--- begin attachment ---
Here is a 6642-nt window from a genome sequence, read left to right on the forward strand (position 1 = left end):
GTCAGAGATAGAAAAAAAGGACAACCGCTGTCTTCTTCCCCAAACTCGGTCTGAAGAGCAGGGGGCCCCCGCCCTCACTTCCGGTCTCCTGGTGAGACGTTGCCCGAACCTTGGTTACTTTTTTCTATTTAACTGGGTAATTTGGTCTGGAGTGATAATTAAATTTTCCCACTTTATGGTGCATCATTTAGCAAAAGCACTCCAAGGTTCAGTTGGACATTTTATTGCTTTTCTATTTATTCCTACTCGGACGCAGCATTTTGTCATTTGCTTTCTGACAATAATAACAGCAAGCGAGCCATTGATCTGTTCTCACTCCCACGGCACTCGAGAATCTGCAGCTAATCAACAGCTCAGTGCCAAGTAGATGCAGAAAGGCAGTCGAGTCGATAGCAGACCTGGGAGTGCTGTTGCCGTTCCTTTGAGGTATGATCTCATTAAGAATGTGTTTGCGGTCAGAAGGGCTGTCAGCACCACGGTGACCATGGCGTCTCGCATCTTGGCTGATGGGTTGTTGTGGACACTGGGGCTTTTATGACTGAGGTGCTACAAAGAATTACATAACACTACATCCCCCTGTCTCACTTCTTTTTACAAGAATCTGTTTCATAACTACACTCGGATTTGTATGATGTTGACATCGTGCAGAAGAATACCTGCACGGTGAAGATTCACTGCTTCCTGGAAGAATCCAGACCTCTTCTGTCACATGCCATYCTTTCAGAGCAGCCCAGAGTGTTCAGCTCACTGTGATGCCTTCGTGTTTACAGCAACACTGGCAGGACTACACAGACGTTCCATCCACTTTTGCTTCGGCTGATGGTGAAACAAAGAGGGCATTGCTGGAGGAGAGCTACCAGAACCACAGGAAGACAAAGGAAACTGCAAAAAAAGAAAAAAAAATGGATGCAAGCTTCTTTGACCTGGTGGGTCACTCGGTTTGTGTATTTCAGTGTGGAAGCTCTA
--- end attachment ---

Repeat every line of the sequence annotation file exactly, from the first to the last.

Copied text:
Here is a 6642-nt window from a genome sequence, read left to right on the forward strand (position 1 = left end):
GTCAGAGATAGAAAAAAAGGACAACCGCTGTCTTCTTCCCCAAACTCGGTCTGAAGAGCAGGGGGCCCCCGCCCTCACTTCCGGTCTCCTGGTGAGACGTTGCCCGAACCTTGGTTACTTTTTTCTATTTAACTGGGTAATTTGGTCTGGAGTGATAATTAAATTTTCCCACTTTATGGTGCATCATTTAGCAAAAGCACTCCAAGGTTCAGTTGGACATTTTATTGCTTTTCTATTTATTCCTACTCGGACGCAGCATTTTGTCATTTGCTTTCTGACAATAATAACAGCAAGCGAGCCATTGATCTGTTCTCACTCCCACGGCACTCGAGAATCTGCAGCTAATCAACAGCTCAGTGCCAAGTAGATGCAGAAAGGCAGTCGAGTCGATAGCAGACCTGGGAGTGCTGTTGCCGTTCCTTTGAGGTATGATCTCATTAAGAATGTGTTTGCGGTCAGAAGGGCTGTCAGCACCACGGTGACCATGGCGTCTCGCATCTTGGCTGATGGGTTGTTGTGGACACTGGGGCTTTTATGACTGAGGTGCTACAAAGAATTACATAACACTACATCCCCCTGTCTCACTTCTTTTTACAAGAATCTGTTTCATAACTACACTCGGATTTGTATGATGTTGACATCGTGCAGAAGAATACCTGCACGGTGAAGATTCACTGCTTCCTGGAAGAATCCAGACCTCTTCTGTCACATGCCATYCTTTCAGAGCAGCCCAGAGTGTTCAGCTCACTGTGATGCCTTCGTGTTTACAGCAACACTGGCAGGACTACACAGACGTTCCATCCACTTTTGCTTCGGCTGATGGTGAAACAAAGAGGGCATTGCTGGAGGAGAGCTACCAGAACCACAGGAAGACAAAGGAAACTGCAAAAAAAGAAAAAAAAATGGATGCAAGCTTCTTTGACCTGGTGGGTCACTCGGTTTGTGTATTTCAGTGTGGAAGCTCTA